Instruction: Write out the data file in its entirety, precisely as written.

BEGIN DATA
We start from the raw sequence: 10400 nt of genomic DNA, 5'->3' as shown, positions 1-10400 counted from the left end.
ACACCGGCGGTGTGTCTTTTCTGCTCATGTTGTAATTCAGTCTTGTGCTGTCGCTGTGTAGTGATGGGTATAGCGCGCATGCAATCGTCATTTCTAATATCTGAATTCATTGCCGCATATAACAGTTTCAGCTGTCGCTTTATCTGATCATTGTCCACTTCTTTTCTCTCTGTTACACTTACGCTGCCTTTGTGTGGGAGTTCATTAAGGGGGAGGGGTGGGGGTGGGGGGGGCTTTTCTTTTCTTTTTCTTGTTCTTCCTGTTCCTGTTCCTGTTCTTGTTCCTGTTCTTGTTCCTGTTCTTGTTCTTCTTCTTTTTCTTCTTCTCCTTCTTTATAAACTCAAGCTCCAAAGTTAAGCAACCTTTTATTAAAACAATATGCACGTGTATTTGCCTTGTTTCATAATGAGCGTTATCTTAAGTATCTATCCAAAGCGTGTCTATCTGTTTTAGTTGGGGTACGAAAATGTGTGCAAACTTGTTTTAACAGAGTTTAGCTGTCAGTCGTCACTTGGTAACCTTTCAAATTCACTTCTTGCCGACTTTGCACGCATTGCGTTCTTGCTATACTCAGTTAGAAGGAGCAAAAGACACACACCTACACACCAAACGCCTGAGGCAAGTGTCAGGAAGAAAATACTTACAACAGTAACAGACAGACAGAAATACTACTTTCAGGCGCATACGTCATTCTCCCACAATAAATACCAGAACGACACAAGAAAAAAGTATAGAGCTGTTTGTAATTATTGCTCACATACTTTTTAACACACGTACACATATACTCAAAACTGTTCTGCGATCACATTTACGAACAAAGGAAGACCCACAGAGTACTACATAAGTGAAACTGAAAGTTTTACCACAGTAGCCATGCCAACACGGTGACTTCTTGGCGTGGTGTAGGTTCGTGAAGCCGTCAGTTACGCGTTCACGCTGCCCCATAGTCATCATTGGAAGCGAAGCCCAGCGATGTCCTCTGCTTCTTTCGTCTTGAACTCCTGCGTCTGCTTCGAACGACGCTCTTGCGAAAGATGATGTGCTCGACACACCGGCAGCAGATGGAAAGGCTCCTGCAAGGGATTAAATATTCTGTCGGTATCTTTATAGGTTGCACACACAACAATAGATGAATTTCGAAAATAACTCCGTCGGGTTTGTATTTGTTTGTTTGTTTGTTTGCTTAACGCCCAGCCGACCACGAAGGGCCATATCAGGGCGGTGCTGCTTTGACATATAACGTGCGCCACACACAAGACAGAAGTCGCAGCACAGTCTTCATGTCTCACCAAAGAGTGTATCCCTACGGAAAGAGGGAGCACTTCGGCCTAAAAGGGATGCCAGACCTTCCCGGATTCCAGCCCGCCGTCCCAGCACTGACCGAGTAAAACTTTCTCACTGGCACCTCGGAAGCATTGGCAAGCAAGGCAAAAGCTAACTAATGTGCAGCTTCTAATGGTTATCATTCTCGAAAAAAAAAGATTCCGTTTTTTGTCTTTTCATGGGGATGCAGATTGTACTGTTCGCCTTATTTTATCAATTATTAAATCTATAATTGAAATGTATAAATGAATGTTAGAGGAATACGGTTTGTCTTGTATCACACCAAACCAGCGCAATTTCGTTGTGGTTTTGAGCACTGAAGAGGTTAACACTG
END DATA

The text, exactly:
We start from the raw sequence: 10400 nt of genomic DNA, 5'->3' as shown, positions 1-10400 counted from the left end.
ACACCGGCGGTGTGTCTTTTCTGCTCATGTTGTAATTCAGTCTTGTGCTGTCGCTGTGTAGTGATGGGTATAGCGCGCATGCAATCGTCATTTCTAATATCTGAATTCATTGCCGCATATAACAGTTTCAGCTGTCGCTTTATCTGATCATTGTCCACTTCTTTTCTCTCTGTTACACTTACGCTGCCTTTGTGTGGGAGTTCATTAAGGGGGAGGGGTGGGGGTGGGGGGGGCTTTTCTTTTCTTTTTCTTGTTCTTCCTGTTCCTGTTCCTGTTCTTGTTCCTGTTCTTGTTCCTGTTCTTGTTCTTCTTCTTTTTCTTCTTCTCCTTCTTTATAAACTCAAGCTCCAAAGTTAAGCAACCTTTTATTAAAACAATATGCACGTGTATTTGCCTTGTTTCATAATGAGCGTTATCTTAAGTATCTATCCAAAGCGTGTCTATCTGTTTTAGTTGGGGTACGAAAATGTGTGCAAACTTGTTTTAACAGAGTTTAGCTGTCAGTCGTCACTTGGTAACCTTTCAAATTCACTTCTTGCCGACTTTGCACGCATTGCGTTCTTGCTATACTCAGTTAGAAGGAGCAAAAGACACACACCTACACACCAAACGCCTGAGGCAAGTGTCAGGAAGAAAATACTTACAACAGTAACAGACAGACAGAAATACTACTTTCAGGCGCATACGTCATTCTCCCACAATAAATACCAGAACGACACAAGAAAAAAGTATAGAGCTGTTTGTAATTATTGCTCACATACTTTTTAACACACGTACACATATACTCAAAACTGTTCTGCGATCACATTTACGAACAAAGGAAGACCCACAGAGTACTACATAAGTGAAACTGAAAGTTTTACCACAGTAGCCATGCCAACACGGTGACTTCTTGGCGTGGTGTAGGTTCGTGAAGCCGTCAGTTACGCGTTCACGCTGCCCCATAGTCATCATTGGAAGCGAAGCCCAGCGATGTCCTCTGCTTCTTTCGTCTTGAACTCCTGCGTCTGCTTCGAACGACGCTCTTGCGAAAGATGATGTGCTCGACACACCGGCAGCAGATGGAAAGGCTCCTGCAAGGGATTAAATATTCTGTCGGTATCTTTATAGGTTGCACACACAACAATAGATGAATTTCGAAAATAACTCCGTCGGGTTTGTATTTGTTTGTTTGTTTGTTTGCTTAACGCCCAGCCGACCACGAAGGGCCATATCAGGGCGGTGCTGCTTTGACATATAACGTGCGCCACACACAAGACAGAAGTCGCAGCACAGTCTTCATGTCTCACCAAAGAGTGTATCCCTACGGAAAGAGGGAGCACTTCGGCCTAAAAGGGATGCCAGACCTTCCCGGATTCCAGCCCGCCGTCCCAGCACTGACCGAGTAAAACTTTCTCACTGGCACCTCGGAAGCATTGGCAAGCAAGGCAAAAGCTAACTAATGTGCAGCTTCTAATGGTTATCATTCTCGAAAAAAAAAGATTCCGTTTTTTGTCTTTTCATGGGGATGCAGATTGTACTGTTCGCCTTATTTTATCAATTATTAAATCTATAATTGAAATGTATAAATGAATGTTAGAGGAATACGGTTTGTCTTGTATCACACCAAACCAGCGCAATTTCGTTGTGGTTTTGAGCACTGAAGAGGTTAACACTG